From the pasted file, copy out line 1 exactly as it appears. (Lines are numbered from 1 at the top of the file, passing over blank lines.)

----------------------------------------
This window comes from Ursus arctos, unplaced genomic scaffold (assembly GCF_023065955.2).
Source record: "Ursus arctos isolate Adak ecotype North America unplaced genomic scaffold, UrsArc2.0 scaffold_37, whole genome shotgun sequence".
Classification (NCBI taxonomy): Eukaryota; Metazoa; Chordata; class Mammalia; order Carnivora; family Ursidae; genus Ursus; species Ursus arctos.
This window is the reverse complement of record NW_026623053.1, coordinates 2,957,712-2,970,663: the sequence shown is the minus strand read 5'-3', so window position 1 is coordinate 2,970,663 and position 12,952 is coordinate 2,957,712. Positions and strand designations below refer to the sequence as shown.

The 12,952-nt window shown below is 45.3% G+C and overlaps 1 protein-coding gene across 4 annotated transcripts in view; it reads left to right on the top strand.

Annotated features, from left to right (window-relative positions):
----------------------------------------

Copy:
This window comes from Ursus arctos, unplaced genomic scaffold (assembly GCF_023065955.2).